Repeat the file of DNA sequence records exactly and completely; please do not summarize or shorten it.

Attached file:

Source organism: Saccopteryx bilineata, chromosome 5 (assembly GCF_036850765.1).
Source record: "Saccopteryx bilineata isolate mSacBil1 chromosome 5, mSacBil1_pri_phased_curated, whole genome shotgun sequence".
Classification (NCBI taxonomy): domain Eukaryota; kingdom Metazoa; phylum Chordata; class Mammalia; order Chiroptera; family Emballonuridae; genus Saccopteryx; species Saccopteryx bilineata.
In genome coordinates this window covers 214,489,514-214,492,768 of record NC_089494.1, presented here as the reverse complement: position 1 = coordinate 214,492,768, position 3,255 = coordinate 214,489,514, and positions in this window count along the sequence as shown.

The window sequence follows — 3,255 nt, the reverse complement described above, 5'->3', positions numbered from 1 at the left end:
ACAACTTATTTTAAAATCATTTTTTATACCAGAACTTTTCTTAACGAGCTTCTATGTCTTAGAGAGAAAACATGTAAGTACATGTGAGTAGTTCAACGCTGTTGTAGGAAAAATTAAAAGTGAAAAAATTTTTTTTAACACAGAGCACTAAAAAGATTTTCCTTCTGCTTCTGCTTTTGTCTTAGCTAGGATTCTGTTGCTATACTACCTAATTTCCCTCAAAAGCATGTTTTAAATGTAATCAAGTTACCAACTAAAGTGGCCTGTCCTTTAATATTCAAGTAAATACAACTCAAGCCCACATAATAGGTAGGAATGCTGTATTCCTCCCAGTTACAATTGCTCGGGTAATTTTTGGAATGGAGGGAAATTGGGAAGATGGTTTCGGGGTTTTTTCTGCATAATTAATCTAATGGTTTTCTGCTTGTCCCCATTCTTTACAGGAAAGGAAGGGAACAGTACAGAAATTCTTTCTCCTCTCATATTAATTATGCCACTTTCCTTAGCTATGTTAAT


Source organism: Saccopteryx bilineata, chromosome 5 (assembly GCF_036850765.1).
Source record: "Saccopteryx bilineata isolate mSacBil1 chromosome 5, mSacBil1_pri_phased_curated, whole genome shotgun sequence".
Classification (NCBI taxonomy): domain Eukaryota; kingdom Metazoa; phylum Chordata; class Mammalia; order Chiroptera; family Emballonuridae; genus Saccopteryx; species Saccopteryx bilineata.
In genome coordinates this window covers 214,489,514-214,492,768 of record NC_089494.1, presented here as the reverse complement: position 1 = coordinate 214,492,768, position 3,255 = coordinate 214,489,514, and positions in this window count along the sequence as shown.

The window sequence follows — 3,255 nt, the reverse complement described above, 5'->3', positions numbered from 1 at the left end:
ACAACTTATTTTAAAATCATTTTTTATACCAGAACTTTTCTTAACGAGCTTCTATGTCTTAGAGAGAAAACATGTAAGTACATGTGAGTAGTTCAACGCTGTTGTAGGAAAAATTAAAAGTGAAAAAATTTTTTTTAACACAGAGCACTAAAAAGATTTTCCTTCTGCTTCTGCTTTTGTCTTAGCTAGGATTCTGTTGCTATACTACCTAATTTCCCTCAAAAGCATGTTTTAAATGTAATCAAGTTACCAACTAAAGTGGCCTGTCCTTTAATATTCAAGTAAATACAACTCAAGCCCACATAATAGGTAGGAATGCTGTATTCCTCCCAGTTACAATTGCTCGGGTAATTTTTGGAATGGAGGGAAATTGGGAAGATGGTTTCGGGGTTTTTTCTGCATAATTAATCTAATGGTTTTCTGCTTGTCCCCATTCTTTACAGGAAAGGAAGGGAACAGTACAGAAATTCTTTCTCCTCTCATATTAATTATGCCACTTTCCTTAGCTATGTTAAT